What Is the Gift of Tears?

Question: I am 17 and sometimes at mass or adoration, I get teary – eyed. I asked a priest about it and he said it was the gift of years. He explained it a little bit, but I want to know why people experience it at different ages. I don’t feel like I’ve reached spiritual maturity to receive this.

I think you misheard your priest, I’m sure he was saying the gift of TEARS.

Tears are actually a biological release triggered by a strong emotional experience. They are the body’s way of providing relief.

In church parlance, a strong experience of God can be so overwhelming that tears flow. I know this has been the case in my own life. I often don’t feel this coming on until it happens and then I’m not actually sure why tears are flowing, I just know that they are.

People of all ages can experience this. It is usually a sign that you are experiencing God working in your life in an intimate way.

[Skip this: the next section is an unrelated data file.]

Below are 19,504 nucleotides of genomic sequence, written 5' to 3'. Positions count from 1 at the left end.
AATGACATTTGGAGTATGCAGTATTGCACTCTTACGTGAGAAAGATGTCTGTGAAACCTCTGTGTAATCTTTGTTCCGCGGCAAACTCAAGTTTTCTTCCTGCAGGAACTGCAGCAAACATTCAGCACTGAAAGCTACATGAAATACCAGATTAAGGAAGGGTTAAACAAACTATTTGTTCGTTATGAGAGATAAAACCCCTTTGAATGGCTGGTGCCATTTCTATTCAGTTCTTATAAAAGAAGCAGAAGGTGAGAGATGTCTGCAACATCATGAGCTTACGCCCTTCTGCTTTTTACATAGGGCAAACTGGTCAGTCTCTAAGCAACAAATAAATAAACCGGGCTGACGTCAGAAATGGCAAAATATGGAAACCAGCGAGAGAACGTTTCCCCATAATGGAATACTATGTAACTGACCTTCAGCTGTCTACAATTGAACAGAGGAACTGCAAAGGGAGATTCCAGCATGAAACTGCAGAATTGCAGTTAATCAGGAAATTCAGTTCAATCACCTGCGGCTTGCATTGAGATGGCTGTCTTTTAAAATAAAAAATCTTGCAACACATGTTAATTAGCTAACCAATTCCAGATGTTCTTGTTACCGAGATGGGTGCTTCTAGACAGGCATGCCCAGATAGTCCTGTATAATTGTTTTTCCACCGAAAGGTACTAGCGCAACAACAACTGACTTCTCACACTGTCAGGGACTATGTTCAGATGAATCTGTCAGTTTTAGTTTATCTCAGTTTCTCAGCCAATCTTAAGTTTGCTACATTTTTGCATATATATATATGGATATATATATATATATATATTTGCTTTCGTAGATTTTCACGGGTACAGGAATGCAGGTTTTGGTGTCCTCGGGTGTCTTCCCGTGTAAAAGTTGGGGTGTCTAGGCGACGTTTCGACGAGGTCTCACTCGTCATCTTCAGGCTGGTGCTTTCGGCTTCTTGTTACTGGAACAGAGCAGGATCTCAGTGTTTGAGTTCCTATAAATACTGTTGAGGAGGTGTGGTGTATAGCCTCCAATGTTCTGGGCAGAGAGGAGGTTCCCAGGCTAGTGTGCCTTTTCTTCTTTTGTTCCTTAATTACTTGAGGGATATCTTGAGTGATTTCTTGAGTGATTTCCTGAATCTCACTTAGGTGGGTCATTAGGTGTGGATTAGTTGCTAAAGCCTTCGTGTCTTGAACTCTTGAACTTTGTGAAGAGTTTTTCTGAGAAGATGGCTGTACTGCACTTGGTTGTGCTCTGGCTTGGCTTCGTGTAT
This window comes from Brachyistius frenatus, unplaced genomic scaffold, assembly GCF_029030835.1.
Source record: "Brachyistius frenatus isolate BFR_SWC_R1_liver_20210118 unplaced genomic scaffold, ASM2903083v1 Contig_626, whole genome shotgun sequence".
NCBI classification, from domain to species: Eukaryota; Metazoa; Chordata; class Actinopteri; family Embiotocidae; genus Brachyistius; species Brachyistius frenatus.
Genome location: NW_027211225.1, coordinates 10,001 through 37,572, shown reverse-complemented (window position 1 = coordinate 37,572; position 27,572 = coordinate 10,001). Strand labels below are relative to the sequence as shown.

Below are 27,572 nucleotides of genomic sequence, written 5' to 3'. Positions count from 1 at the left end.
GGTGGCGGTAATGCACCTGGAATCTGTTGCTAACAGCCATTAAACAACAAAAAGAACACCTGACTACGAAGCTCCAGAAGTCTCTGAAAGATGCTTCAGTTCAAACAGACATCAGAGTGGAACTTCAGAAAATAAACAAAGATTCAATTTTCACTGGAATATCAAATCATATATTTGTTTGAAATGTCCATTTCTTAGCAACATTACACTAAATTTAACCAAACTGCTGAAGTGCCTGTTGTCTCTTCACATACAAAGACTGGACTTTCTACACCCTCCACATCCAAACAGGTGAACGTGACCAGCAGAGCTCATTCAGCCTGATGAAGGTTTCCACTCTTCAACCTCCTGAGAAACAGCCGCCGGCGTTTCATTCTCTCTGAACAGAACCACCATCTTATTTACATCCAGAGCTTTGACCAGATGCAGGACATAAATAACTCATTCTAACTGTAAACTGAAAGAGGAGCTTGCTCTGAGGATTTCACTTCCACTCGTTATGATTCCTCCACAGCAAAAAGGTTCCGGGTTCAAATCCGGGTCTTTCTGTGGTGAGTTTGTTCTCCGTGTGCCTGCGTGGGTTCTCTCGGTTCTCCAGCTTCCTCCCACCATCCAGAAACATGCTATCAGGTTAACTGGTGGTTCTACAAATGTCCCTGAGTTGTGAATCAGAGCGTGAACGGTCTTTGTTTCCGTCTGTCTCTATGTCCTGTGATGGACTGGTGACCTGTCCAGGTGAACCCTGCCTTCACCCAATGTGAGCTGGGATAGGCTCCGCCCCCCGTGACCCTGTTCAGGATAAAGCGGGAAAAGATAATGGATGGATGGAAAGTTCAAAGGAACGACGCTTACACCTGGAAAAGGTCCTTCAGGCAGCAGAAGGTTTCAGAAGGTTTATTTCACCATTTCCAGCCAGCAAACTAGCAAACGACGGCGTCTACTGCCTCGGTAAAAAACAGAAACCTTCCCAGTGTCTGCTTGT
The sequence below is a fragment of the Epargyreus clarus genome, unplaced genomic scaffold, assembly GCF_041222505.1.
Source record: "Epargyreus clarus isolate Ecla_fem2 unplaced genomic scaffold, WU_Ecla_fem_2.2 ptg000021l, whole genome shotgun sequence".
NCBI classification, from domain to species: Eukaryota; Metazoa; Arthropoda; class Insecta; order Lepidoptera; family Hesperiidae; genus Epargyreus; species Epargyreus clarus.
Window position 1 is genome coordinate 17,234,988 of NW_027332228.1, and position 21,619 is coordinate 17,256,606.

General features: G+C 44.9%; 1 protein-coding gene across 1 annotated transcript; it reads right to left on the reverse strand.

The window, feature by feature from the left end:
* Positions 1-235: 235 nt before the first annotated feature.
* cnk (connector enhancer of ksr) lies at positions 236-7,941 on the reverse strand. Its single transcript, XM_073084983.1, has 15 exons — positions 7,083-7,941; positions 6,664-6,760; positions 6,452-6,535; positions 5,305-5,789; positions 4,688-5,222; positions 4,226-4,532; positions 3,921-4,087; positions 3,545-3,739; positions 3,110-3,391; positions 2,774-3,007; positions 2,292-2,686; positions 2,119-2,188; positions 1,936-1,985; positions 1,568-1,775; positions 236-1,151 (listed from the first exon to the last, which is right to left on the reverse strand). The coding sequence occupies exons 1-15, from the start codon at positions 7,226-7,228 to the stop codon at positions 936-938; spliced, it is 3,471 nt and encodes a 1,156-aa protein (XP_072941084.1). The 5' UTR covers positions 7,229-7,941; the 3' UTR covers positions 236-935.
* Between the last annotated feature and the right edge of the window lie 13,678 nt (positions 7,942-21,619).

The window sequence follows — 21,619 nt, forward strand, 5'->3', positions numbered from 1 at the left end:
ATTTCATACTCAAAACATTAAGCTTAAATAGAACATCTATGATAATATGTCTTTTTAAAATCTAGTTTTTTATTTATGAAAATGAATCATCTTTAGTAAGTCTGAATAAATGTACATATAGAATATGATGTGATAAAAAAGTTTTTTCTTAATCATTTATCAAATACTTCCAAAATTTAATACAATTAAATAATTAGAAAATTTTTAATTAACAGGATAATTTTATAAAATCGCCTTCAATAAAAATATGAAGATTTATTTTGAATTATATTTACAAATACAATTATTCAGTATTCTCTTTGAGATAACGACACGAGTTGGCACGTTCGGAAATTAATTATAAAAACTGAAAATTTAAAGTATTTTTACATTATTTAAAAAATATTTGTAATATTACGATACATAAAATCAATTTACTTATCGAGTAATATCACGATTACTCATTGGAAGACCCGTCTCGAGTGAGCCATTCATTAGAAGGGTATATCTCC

Ignatius of Loyola often said we should pray for the gift of tears. That we should be moved beyond our usual emotions when experiencing God in our life that it overwhelms us. He even called for us to consider our sinfulness and to be overcome not by guilt, but by God’s overwhelming love in forgiving us. We cry because we know that we are “loved-sinners.”

As a public speaker, I sometimes find myself in the position of being overwhelmed in the midst of a talk or reflection that I am doing. I find the best course of this is to be honest about it. To admit that you’re not sure why tears are coming but that it’s usually a sign that the Holy Spirit is alive and well in the moment.

Since tears are a physical response, you can also try a physical response to them to try to bear the intensity by pressing into your chair with your sitz bones, or sitting bones–or even just clenching your gluteus can sometimes stop the flow of tears.

Mike Hayes

Mike co-founded BustedHalo.com in 2001. Currently, Mike is the director of campus ministry at Canisius College in Buffalo, New York. A frequent speaker on ministering to young adults, Mike is the author of "Googling God: The Religious Landscape of People in Their 20s and 30s" and "Loving Work: A Spiritual Guide to Finding the Work We Love and Bringing Love to the Work We Do."